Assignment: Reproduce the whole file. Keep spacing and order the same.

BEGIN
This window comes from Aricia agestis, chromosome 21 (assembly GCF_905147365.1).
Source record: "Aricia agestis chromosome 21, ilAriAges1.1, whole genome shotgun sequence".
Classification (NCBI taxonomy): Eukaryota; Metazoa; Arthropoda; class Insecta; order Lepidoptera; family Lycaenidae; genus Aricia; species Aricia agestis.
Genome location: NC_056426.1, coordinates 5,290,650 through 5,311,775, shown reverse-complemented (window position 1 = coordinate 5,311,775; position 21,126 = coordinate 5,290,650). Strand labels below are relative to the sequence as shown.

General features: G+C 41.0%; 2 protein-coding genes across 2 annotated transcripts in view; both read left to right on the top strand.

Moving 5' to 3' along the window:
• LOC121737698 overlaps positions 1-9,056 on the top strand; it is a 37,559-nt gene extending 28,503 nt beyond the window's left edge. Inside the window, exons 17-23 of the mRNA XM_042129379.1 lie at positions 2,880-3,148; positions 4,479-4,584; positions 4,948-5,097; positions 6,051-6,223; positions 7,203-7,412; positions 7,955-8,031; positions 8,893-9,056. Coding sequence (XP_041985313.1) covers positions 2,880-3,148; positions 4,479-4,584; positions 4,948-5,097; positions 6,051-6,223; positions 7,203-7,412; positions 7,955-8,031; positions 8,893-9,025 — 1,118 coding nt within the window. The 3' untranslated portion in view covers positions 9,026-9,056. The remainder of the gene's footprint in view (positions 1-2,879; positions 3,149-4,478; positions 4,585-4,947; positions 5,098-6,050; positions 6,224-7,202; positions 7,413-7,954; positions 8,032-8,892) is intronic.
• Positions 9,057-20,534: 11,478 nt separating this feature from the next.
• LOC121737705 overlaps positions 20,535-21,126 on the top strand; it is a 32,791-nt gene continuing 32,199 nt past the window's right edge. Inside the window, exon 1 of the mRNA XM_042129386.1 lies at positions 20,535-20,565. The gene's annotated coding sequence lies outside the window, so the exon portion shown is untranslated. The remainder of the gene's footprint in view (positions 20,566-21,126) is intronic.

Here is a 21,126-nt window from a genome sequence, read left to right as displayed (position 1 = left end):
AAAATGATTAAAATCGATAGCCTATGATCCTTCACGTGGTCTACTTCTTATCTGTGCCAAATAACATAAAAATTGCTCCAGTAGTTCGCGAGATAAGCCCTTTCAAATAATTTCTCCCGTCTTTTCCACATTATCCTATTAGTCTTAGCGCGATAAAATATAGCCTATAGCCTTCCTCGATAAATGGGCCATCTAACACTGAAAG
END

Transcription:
This window comes from Aricia agestis, chromosome 21 (assembly GCF_905147365.1).
Source record: "Aricia agestis chromosome 21, ilAriAges1.1, whole genome shotgun sequence".
Classification (NCBI taxonomy): Eukaryota; Metazoa; Arthropoda; class Insecta; order Lepidoptera; family Lycaenidae; genus Aricia; species Aricia agestis.
Genome location: NC_056426.1, coordinates 5,290,650 through 5,311,775, shown reverse-complemented (window position 1 = coordinate 5,311,775; position 21,126 = coordinate 5,290,650). Strand labels below are relative to the sequence as shown.

General features: G+C 41.0%; 2 protein-coding genes across 2 annotated transcripts in view; both read left to right on the top strand.

Moving 5' to 3' along the window:
• LOC121737698 overlaps positions 1-9,056 on the top strand; it is a 37,559-nt gene extending 28,503 nt beyond the window's left edge. Inside the window, exons 17-23 of the mRNA XM_042129379.1 lie at positions 2,880-3,148; positions 4,479-4,584; positions 4,948-5,097; positions 6,051-6,223; positions 7,203-7,412; positions 7,955-8,031; positions 8,893-9,056. Coding sequence (XP_041985313.1) covers positions 2,880-3,148; positions 4,479-4,584; positions 4,948-5,097; positions 6,051-6,223; positions 7,203-7,412; positions 7,955-8,031; positions 8,893-9,025 — 1,118 coding nt within the window. The 3' untranslated portion in view covers positions 9,026-9,056. The remainder of the gene's footprint in view (positions 1-2,879; positions 3,149-4,478; positions 4,585-4,947; positions 5,098-6,050; positions 6,224-7,202; positions 7,413-7,954; positions 8,032-8,892) is intronic.
• Positions 9,057-20,534: 11,478 nt separating this feature from the next.
• LOC121737705 overlaps positions 20,535-21,126 on the top strand; it is a 32,791-nt gene continuing 32,199 nt past the window's right edge. Inside the window, exon 1 of the mRNA XM_042129386.1 lies at positions 20,535-20,565. The gene's annotated coding sequence lies outside the window, so the exon portion shown is untranslated. The remainder of the gene's footprint in view (positions 20,566-21,126) is intronic.

Here is a 21,126-nt window from a genome sequence, read left to right as displayed (position 1 = left end):
AAAATGATTAAAATCGATAGCCTATGATCCTTCACGTGGTCTACTTCTTATCTGTGCCAAATAACATAAAAATTGCTCCAGTAGTTCGCGAGATAAGCCCTTTCAAATAATTTCTCCCGTCTTTTCCACATTATCCTATTAGTCTTAGCGCGATAAAATATAGCCTATAGCCTTCCTCGATAAATGGGCCATCTAACACTGAAAG